A native of Haarlem, where he was trained, Mandijn moved to Antwerp at some point before 1530, in which city he was based for the remainder of his life. In Antwerp, where he lived with Pieter Aertsen, he appears to have established a position of some importance within the artistic community, his known commissions ranging from the decoration of the triumphal arches for Philip II's entrance into Antwerp in 1549 to the painting of a copper memorial plaque for the Bishop of Dunkeld in Scotland. Some further indication of his ability may perhaps be inferred from his pupils, most noticeably Gillis Mostaert and Bartholomäus Spranger. It has been suggested that Mandijn can be identified with the anonymous Master of Saints Paul and Barnabas, the painter of the eponymous work in the Museum of Fine Arts, Budapest, whose style falls between that of Pieter Coecke van Aelst, Jan van Amstel and Jan Sanders van Hemessen.
Given the apparent relative prominence of Mandijn during his life, it is therefore surprising that little is known with certainty of his oeuvre. Much of the cause of this may perhaps be attributed to his status as one of the ablest of those artists so strongly influenced by the work of Hieronymus Bosch. The difficulty of attribution within that field is well known, so dominant within it is the latter's stylistic and iconographic legacy, and much reliance has necessarily been placed upon the few known signed works to establish each artist's corpus. In the case of Mandijn, however, there is only one such example, the Temptation of Saint Anthony in the Frans Halsmuseum, Haarlem, around which the artist's oeuvre has been constructed. Given, however, the artist's close stylistic affinity with Pieter Huys, and the fact that the status of the Haarlem painting's signature has been questioned, that construction must inevitably be taken on a pro tempore basis.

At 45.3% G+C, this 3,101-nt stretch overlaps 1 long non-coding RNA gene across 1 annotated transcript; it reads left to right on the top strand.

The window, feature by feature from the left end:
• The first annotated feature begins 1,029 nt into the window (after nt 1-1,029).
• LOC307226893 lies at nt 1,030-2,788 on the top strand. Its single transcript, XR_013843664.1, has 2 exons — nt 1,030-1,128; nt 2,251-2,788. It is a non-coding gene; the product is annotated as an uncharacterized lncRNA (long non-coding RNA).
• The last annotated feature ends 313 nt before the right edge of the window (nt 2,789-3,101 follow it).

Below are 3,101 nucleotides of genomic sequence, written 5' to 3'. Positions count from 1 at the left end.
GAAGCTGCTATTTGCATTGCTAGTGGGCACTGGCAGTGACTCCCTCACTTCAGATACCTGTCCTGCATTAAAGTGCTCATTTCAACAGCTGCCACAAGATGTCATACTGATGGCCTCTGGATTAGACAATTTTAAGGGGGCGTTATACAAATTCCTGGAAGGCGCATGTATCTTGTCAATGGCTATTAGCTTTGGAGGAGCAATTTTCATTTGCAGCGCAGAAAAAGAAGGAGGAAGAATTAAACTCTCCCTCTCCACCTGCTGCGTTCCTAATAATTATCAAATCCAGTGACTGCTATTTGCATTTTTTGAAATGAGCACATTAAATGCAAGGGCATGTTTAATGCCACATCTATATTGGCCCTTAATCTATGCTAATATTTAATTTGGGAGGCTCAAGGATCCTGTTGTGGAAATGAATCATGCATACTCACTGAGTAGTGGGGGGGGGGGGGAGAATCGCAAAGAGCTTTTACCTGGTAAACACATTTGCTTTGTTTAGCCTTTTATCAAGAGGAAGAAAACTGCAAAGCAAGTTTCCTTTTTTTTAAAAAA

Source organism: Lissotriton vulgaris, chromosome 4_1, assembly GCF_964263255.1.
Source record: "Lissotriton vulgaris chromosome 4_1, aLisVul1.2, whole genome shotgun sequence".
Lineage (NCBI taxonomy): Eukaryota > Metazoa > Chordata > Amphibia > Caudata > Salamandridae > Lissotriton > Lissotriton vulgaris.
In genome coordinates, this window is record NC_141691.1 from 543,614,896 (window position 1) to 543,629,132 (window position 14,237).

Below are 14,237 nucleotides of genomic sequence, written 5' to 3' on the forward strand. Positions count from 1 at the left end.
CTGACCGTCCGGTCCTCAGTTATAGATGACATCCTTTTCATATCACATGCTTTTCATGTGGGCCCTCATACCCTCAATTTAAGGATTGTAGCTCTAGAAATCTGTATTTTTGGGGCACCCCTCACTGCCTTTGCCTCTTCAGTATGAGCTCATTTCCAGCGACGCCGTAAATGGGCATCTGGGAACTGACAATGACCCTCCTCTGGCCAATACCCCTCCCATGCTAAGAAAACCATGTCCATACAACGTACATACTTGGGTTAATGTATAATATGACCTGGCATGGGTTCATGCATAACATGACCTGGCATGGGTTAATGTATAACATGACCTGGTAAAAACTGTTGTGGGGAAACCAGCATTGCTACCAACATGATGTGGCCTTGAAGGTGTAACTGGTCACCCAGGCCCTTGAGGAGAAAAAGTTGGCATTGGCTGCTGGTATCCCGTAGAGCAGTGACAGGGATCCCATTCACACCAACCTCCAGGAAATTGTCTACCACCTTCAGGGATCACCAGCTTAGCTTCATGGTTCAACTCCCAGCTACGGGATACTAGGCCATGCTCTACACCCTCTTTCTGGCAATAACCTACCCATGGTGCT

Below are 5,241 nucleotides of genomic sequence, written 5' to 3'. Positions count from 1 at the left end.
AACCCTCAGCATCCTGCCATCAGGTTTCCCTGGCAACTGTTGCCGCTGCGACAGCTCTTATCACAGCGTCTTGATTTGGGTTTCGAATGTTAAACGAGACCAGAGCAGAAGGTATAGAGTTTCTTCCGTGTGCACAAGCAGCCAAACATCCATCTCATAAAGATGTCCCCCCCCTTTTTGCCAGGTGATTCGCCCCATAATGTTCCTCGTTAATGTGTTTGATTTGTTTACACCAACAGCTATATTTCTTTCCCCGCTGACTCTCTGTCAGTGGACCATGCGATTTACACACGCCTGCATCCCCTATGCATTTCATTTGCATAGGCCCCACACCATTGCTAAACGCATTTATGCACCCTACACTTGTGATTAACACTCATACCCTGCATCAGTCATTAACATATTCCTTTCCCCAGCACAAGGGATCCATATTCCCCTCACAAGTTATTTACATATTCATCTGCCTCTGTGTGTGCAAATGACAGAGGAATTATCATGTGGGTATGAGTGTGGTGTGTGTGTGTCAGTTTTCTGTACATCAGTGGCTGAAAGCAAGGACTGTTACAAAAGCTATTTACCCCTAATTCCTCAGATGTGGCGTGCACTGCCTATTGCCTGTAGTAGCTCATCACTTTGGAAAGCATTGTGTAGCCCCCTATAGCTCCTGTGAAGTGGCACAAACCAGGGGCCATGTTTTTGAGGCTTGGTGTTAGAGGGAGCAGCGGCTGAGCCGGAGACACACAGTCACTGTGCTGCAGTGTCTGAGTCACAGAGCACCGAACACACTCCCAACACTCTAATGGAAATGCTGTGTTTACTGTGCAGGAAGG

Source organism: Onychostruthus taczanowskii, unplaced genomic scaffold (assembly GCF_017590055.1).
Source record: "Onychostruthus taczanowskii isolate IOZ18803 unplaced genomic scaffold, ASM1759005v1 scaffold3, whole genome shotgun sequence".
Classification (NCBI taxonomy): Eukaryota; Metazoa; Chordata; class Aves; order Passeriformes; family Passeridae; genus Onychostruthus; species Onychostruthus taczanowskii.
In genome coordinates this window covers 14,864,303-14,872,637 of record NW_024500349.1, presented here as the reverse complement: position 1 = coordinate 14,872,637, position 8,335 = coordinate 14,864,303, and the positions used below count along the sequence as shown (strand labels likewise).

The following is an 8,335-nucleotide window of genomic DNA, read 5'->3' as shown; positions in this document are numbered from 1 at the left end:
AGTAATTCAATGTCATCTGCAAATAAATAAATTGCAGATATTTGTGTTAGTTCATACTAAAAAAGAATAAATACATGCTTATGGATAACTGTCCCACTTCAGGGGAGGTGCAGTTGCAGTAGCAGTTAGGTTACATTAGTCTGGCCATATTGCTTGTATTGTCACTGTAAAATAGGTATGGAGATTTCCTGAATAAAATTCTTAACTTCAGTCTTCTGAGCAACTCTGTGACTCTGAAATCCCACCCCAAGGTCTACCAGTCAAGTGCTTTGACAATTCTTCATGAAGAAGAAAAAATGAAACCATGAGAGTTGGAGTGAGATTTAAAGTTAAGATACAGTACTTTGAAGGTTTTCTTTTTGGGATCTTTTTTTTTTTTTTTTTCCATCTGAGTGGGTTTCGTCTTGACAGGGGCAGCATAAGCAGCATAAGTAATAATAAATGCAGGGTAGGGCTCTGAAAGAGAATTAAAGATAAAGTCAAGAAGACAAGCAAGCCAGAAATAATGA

That said, the evident quality of the present painting, and its stylistic links with the Haarlem Saint Anthony (as noted, for example, in the 2001-2 exhibition catalogue, loc. cit.) have for some time justified its inclusion within Mandijn's oeuvre: indeed, within that group it is arguably one of the ablest works. Iconographically, as well, the picture is of note, depicting as it does one of the epicentral subjects of the paintings of Bosch and his followers. Deriving in particular from de Voragine's Golden Legend, which recounted with some fascination the fantastic demons that tormented the anchorite in his visions, it represented for Bosch (along with the lives of the other principle hermit saints) an important part of his remarkable vision. For his followers, it represented a crucial opportunity to depict the extraordinary grotesques that were to fascinate and horrify their contemporaries, and that retain today their enduring force.